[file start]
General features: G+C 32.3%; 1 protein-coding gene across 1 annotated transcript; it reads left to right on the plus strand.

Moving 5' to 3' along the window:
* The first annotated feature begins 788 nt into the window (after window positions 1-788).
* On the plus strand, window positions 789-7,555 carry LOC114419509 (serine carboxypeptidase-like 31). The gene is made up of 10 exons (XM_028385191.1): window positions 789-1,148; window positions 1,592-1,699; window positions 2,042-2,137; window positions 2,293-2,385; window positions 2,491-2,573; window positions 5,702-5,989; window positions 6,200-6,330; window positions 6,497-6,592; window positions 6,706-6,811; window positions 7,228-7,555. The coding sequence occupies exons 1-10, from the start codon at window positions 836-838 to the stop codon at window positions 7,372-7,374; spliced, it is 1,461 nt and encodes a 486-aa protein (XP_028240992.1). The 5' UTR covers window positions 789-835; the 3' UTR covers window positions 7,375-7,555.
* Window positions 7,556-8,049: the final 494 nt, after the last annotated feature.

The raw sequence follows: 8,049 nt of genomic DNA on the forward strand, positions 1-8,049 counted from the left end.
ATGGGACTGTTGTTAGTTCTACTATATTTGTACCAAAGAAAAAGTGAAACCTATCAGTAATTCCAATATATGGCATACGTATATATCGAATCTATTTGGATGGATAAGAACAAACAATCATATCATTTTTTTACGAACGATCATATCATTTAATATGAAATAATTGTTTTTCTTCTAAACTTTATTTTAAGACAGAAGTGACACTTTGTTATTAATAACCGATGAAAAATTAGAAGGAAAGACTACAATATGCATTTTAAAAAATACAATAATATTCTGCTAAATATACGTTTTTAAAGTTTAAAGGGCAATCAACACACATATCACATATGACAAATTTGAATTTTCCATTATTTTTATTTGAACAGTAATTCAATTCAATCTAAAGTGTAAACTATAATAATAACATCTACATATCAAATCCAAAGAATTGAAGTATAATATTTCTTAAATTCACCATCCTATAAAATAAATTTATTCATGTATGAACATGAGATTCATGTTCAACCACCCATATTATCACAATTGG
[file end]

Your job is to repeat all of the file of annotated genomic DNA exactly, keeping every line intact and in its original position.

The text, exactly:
General features: G+C 32.3%; 1 protein-coding gene across 1 annotated transcript; it reads left to right on the plus strand.

Moving 5' to 3' along the window:
* The first annotated feature begins 788 nt into the window (after window positions 1-788).
* On the plus strand, window positions 789-7,555 carry LOC114419509 (serine carboxypeptidase-like 31). The gene is made up of 10 exons (XM_028385191.1): window positions 789-1,148; window positions 1,592-1,699; window positions 2,042-2,137; window positions 2,293-2,385; window positions 2,491-2,573; window positions 5,702-5,989; window positions 6,200-6,330; window positions 6,497-6,592; window positions 6,706-6,811; window positions 7,228-7,555. The coding sequence occupies exons 1-10, from the start codon at window positions 836-838 to the stop codon at window positions 7,372-7,374; spliced, it is 1,461 nt and encodes a 486-aa protein (XP_028240992.1). The 5' UTR covers window positions 789-835; the 3' UTR covers window positions 7,375-7,555.
* Window positions 7,556-8,049: the final 494 nt, after the last annotated feature.

The raw sequence follows: 8,049 nt of genomic DNA on the forward strand, positions 1-8,049 counted from the left end.
ATGGGACTGTTGTTAGTTCTACTATATTTGTACCAAAGAAAAAGTGAAACCTATCAGTAATTCCAATATATGGCATACGTATATATCGAATCTATTTGGATGGATAAGAACAAACAATCATATCATTTTTTTACGAACGATCATATCATTTAATATGAAATAATTGTTTTTCTTCTAAACTTTATTTTAAGACAGAAGTGACACTTTGTTATTAATAACCGATGAAAAATTAGAAGGAAAGACTACAATATGCATTTTAAAAAATACAATAATATTCTGCTAAATATACGTTTTTAAAGTTTAAAGGGCAATCAACACACATATCACATATGACAAATTTGAATTTTCCATTATTTTTATTTGAACAGTAATTCAATTCAATCTAAAGTGTAAACTATAATAATAACATCTACATATCAAATCCAAAGAATTGAAGTATAATATTTCTTAAATTCACCATCCTATAAAATAAATTTATTCATGTATGAACATGAGATTCATGTTCAACCACCCATATTATCACAATTGG